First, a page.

The British wartime Ministry of Food published an enormous volume of advice directed at the nation’s housewives who were forced to cope with rationing of many basic foods. Newspapers repeated much of this advice, and also sought ideas from readers which then appeared scattered, or in columns, throughout their pages. The Times of London was no exception, and in 1942 printed a series of single recipes - some of them sourced from Ministry of Food publications, most unacknowledged. A couple of these caught my eye because they featured potatoes, and another because it is quite unusual.
Potato Cheese Pancake.
1 ½ lb. of potatoes; 4 oz. cheese; one tablespoonful of margarine; salt and pepper. Boil the potatoes in their skins, drain and mash them. Melt the margarine in a frying pan, mash the potatoes straight into the fat, then make a thick layer of the cheese on top. Cook over a very low heat to brown the bottom of the pancake, then put underneath the grill to melt the cheese and crisp it into a crust. Serve with a green salad.
War-Time Recipe Number 10, published in The Times on 24 July 1942.
Potato Madeira Cake (or Pudding.)
4-5 oz. raw potatoes, 8 oz. flour, one teaspoon baking powder, two tablespoons sugar (or one of sugar and one of golden syrup), 1 ½ oz. margarine or cooking fat, one level tablespoon household milk used dry, one teaspoon vanilla or almond flavouring, and one teaspoon powdered ginger.
Rub the fat into the flour and baking powder. Grate the raw potatoes and mix at once with the sugar, or sugar and syrup, the milk powder, and the flavourings. Add to the flour and use enough cold water to mix to a creamy dough. Put into a well-grease cake tin and bake in a moderate oven for 1 ½ hours. Split and spread with plum jam if desired.
By putting the same mixture into a greased basin and steaming for 1¼ hour, a light and spongy pudding is obtained which can be served with stewed plums.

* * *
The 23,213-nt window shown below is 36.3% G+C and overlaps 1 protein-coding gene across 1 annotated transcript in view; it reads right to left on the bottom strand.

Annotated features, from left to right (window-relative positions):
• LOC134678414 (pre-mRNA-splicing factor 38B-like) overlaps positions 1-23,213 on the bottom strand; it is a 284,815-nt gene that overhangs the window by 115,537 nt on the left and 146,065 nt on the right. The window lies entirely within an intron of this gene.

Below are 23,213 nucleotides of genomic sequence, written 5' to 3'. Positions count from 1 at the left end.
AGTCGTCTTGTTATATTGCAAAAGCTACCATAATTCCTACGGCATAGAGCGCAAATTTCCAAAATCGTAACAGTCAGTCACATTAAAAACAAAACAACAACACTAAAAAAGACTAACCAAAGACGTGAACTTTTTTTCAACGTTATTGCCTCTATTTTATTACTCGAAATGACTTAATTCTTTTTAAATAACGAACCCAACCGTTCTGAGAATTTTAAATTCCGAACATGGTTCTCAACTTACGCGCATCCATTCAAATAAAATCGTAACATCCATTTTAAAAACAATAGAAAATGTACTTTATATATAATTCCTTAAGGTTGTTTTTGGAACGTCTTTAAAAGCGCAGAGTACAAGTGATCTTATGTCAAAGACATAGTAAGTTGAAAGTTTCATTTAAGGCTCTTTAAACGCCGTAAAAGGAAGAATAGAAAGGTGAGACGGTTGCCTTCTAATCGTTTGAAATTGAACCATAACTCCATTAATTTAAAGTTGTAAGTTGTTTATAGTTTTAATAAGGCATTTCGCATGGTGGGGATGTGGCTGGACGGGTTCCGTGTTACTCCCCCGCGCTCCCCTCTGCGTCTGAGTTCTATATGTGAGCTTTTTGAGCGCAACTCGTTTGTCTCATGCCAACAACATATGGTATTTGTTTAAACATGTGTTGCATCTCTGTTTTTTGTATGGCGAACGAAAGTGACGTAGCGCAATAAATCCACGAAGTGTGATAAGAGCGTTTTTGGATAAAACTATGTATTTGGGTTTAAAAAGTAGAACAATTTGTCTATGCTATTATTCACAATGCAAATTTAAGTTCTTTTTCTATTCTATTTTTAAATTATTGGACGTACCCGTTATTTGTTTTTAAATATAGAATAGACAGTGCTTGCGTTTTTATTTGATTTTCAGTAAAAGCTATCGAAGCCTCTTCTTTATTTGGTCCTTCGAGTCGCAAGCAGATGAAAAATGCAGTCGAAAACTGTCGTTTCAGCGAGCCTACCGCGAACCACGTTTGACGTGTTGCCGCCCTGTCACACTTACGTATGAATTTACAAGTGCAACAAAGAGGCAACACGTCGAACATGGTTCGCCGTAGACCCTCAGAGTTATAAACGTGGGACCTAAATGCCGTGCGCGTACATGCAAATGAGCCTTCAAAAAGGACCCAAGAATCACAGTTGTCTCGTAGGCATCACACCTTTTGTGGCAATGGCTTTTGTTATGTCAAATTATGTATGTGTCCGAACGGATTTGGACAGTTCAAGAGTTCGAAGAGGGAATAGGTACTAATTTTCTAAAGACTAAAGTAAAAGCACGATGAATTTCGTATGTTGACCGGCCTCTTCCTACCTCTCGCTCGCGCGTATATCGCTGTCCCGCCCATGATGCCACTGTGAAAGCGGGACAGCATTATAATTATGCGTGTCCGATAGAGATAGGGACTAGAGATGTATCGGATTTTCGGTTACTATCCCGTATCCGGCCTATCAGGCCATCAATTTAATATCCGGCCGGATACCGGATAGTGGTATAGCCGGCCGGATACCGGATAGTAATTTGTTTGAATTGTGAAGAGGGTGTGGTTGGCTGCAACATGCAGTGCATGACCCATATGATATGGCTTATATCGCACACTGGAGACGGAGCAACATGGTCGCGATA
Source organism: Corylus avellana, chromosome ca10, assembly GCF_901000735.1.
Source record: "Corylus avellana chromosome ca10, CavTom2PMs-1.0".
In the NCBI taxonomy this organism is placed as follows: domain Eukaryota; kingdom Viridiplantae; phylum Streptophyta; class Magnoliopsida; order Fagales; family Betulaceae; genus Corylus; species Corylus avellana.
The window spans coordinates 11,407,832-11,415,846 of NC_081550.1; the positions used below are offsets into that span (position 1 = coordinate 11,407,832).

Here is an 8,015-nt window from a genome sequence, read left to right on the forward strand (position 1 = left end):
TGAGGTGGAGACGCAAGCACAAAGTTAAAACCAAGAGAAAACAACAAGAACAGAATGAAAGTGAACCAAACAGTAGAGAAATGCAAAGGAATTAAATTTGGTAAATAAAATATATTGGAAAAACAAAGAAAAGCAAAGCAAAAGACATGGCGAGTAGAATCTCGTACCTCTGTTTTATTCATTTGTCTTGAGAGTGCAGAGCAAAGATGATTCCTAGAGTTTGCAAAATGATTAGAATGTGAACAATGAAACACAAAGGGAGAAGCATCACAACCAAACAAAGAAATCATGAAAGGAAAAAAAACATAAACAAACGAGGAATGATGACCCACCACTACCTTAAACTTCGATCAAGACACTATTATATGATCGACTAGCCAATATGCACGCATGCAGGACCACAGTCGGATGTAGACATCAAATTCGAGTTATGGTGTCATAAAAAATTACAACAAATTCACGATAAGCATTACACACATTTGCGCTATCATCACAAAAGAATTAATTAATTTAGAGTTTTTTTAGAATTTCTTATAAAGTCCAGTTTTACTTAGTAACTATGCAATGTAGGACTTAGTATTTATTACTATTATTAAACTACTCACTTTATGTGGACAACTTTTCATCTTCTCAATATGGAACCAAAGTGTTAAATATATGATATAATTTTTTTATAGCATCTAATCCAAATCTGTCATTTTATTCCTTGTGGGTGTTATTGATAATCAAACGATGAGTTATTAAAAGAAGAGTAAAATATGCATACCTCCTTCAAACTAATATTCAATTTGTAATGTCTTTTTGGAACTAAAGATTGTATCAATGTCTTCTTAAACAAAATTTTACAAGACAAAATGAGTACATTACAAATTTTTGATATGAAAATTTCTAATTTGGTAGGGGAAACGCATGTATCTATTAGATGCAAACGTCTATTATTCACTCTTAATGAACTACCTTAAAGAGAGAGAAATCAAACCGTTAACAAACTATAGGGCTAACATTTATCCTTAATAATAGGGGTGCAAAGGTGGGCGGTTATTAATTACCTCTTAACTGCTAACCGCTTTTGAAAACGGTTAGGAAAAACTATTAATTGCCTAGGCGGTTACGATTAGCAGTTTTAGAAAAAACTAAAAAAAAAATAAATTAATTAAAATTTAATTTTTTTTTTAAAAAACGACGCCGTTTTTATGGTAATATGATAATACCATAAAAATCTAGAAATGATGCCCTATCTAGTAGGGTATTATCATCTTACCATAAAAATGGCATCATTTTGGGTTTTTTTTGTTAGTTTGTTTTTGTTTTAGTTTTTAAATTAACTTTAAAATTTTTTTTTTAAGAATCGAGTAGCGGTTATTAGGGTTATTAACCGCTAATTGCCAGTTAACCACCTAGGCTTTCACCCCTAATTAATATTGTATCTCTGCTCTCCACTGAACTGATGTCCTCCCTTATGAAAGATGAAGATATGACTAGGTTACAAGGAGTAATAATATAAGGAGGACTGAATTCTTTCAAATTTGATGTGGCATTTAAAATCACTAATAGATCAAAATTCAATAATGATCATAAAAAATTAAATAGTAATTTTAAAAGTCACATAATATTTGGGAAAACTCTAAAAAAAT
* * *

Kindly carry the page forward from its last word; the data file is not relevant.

War-Time Recipe Number 14, published in The Times on 5th September 1942
The following recipe is quite unlike any others I have seen for the time, and I will be interested to hear your comments. I guess it would be quite difficult to reproduce today, in the absence of cans of sausage meat. The air-travel connection is interesting too.
Spiced Meat Round.
A good travelling alternative to a sandwich, the spiced meat round served to passengers in British Overseas Aircraft is easy to make and also good coupon value. Put the contents of a tin of pork sausage meat into a basin, first removing the jelly. Mix the meat and fat thoroughly together, add a pinch of herbs, if liked. Add 1 lb. self-raising flour and rub into the meat gently with the tips of the fingers. Add cold water to the jelly to make up to 7 oz. with a good pinch of salt. Mix this thoroughly into the paste. Roll out just over ¼ inch thick, cut into 4in. rounds, glaze with processed egg dissolved in water, bake in a hot oven. Split when cold and fill with sliced cucumber, tomato, raw cabbage, or any filling, or eat plain. This is sufficient for 20 portions.
War-Time Recipe Number 11, published in The Times of 14 August, 1942